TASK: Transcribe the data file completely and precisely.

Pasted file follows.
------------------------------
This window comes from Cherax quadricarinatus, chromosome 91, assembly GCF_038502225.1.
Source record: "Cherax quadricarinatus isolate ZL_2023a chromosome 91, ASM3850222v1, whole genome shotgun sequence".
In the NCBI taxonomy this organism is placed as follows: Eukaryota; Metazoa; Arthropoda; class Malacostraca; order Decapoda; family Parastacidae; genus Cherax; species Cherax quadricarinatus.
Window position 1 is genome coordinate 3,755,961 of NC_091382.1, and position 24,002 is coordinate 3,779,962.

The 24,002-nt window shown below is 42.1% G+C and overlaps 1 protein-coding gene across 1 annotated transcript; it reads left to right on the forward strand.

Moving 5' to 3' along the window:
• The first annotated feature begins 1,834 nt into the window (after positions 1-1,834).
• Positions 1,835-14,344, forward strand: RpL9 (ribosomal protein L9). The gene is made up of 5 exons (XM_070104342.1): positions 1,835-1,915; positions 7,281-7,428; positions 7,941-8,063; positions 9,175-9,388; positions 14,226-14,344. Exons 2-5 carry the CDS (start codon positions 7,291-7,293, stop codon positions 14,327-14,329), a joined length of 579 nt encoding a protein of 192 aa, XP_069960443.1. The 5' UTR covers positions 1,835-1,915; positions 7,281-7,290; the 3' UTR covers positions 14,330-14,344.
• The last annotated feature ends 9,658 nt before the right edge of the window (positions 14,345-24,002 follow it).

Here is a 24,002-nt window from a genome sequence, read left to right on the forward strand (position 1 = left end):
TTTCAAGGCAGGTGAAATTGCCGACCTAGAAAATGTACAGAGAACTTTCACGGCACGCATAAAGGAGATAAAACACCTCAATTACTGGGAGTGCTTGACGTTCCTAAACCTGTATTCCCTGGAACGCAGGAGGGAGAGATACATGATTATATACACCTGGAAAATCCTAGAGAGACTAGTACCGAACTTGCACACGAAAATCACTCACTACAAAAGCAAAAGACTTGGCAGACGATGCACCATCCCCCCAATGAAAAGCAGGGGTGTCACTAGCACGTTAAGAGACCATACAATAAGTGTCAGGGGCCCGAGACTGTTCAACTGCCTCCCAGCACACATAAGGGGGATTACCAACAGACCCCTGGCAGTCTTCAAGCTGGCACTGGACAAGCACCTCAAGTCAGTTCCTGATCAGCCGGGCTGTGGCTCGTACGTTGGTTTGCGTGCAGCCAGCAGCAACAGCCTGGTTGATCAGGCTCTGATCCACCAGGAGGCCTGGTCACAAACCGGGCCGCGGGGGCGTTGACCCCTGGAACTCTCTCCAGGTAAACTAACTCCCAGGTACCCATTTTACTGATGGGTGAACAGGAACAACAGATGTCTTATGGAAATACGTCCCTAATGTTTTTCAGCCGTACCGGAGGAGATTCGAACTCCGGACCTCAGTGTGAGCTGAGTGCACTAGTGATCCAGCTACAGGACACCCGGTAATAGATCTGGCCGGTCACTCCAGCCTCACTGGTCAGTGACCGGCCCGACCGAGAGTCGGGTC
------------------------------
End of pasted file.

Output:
This window comes from Cherax quadricarinatus, chromosome 91, assembly GCF_038502225.1.
Source record: "Cherax quadricarinatus isolate ZL_2023a chromosome 91, ASM3850222v1, whole genome shotgun sequence".
In the NCBI taxonomy this organism is placed as follows: Eukaryota; Metazoa; Arthropoda; class Malacostraca; order Decapoda; family Parastacidae; genus Cherax; species Cherax quadricarinatus.
Window position 1 is genome coordinate 3,755,961 of NC_091382.1, and position 24,002 is coordinate 3,779,962.

The 24,002-nt window shown below is 42.1% G+C and overlaps 1 protein-coding gene across 1 annotated transcript; it reads left to right on the forward strand.

Moving 5' to 3' along the window:
• The first annotated feature begins 1,834 nt into the window (after positions 1-1,834).
• Positions 1,835-14,344, forward strand: RpL9 (ribosomal protein L9). The gene is made up of 5 exons (XM_070104342.1): positions 1,835-1,915; positions 7,281-7,428; positions 7,941-8,063; positions 9,175-9,388; positions 14,226-14,344. Exons 2-5 carry the CDS (start codon positions 7,291-7,293, stop codon positions 14,327-14,329), a joined length of 579 nt encoding a protein of 192 aa, XP_069960443.1. The 5' UTR covers positions 1,835-1,915; positions 7,281-7,290; the 3' UTR covers positions 14,330-14,344.
• The last annotated feature ends 9,658 nt before the right edge of the window (positions 14,345-24,002 follow it).

Here is a 24,002-nt window from a genome sequence, read left to right on the forward strand (position 1 = left end):
TTTCAAGGCAGGTGAAATTGCCGACCTAGAAAATGTACAGAGAACTTTCACGGCACGCATAAAGGAGATAAAACACCTCAATTACTGGGAGTGCTTGACGTTCCTAAACCTGTATTCCCTGGAACGCAGGAGGGAGAGATACATGATTATATACACCTGGAAAATCCTAGAGAGACTAGTACCGAACTTGCACACGAAAATCACTCACTACAAAAGCAAAAGACTTGGCAGACGATGCACCATCCCCCCAATGAAAAGCAGGGGTGTCACTAGCACGTTAAGAGACCATACAATAAGTGTCAGGGGCCCGAGACTGTTCAACTGCCTCCCAGCACACATAAGGGGGATTACCAACAGACCCCTGGCAGTCTTCAAGCTGGCACTGGACAAGCACCTCAAGTCAGTTCCTGATCAGCCGGGCTGTGGCTCGTACGTTGGTTTGCGTGCAGCCAGCAGCAACAGCCTGGTTGATCAGGCTCTGATCCACCAGGAGGCCTGGTCACAAACCGGGCCGCGGGGGCGTTGACCCCTGGAACTCTCTCCAGGTAAACTAACTCCCAGGTACCCATTTTACTGATGGGTGAACAGGAACAACAGATGTCTTATGGAAATACGTCCCTAATGTTTTTCAGCCGTACCGGAGGAGATTCGAACTCCGGACCTCAGTGTGAGCTGAGTGCACTAGTGATCCAGCTACAGGACACCCGGTAATAGATCTGGCCGGTCACTCCAGCCTCACTGGTCAGTGACCGGCCCGACCGAGAGTCGGGTC